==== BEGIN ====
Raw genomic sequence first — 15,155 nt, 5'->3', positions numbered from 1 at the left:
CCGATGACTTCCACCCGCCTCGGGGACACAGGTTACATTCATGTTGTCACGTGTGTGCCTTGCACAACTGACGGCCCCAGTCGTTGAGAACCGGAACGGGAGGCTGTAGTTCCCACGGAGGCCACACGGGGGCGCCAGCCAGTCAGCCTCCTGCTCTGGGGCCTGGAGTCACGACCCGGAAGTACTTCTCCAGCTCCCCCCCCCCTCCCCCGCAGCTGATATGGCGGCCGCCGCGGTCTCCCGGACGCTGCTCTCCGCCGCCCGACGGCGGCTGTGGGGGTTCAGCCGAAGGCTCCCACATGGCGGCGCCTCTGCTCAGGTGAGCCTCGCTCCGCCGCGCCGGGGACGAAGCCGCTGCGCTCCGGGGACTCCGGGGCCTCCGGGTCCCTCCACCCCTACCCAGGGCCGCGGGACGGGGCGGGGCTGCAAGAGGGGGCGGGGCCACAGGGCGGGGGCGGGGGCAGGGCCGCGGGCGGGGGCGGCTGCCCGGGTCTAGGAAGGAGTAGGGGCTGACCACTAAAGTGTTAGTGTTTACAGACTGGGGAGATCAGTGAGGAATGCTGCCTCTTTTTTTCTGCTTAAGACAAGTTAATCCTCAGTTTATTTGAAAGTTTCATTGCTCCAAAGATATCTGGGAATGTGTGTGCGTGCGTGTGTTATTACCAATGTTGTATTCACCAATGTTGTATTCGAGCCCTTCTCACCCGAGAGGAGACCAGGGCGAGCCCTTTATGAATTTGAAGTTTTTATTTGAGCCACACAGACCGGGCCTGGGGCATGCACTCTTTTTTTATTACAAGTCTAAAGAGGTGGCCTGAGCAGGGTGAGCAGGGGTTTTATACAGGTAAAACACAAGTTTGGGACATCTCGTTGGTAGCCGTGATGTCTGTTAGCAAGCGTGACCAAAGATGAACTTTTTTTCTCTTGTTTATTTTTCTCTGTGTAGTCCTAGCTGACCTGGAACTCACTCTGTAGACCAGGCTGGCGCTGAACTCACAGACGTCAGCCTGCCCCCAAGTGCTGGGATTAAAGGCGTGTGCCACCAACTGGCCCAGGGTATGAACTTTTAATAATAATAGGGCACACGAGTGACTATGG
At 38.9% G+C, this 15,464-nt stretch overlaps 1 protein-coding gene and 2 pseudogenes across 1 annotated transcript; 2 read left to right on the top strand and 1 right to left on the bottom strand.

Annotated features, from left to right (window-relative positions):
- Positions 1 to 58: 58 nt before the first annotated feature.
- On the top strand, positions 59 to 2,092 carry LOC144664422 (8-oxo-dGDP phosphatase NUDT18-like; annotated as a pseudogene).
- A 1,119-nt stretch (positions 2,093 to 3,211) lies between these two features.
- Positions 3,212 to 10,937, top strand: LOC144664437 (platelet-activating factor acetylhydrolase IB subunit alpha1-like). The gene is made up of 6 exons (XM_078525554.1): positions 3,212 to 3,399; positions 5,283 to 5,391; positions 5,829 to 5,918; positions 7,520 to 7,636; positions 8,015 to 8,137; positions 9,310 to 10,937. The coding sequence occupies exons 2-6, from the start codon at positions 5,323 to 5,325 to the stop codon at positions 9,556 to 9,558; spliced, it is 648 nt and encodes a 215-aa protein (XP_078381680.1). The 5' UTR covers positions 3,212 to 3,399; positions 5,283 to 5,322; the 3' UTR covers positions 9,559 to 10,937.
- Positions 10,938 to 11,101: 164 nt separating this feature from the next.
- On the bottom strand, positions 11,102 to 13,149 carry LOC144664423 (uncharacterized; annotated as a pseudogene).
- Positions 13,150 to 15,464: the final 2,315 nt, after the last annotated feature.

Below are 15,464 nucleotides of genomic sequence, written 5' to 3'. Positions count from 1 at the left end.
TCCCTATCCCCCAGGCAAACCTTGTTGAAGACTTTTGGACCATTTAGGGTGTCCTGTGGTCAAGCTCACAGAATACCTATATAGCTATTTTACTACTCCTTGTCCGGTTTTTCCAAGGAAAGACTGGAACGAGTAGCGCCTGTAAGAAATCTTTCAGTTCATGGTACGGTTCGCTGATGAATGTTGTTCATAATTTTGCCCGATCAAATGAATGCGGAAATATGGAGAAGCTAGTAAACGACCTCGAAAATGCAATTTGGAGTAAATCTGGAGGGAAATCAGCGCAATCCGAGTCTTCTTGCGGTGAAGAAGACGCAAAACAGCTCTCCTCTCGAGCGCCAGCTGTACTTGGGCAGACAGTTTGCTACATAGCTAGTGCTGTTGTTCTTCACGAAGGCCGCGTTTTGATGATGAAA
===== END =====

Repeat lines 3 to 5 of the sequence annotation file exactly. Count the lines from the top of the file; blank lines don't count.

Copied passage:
At 38.9% G+C, this 15,464-nt stretch overlaps 1 protein-coding gene and 2 pseudogenes across 1 annotated transcript; 2 read left to right on the top strand and 1 right to left on the bottom strand.

Annotated features, from left to right (window-relative positions):
- Positions 1 to 58: 58 nt before the first annotated feature.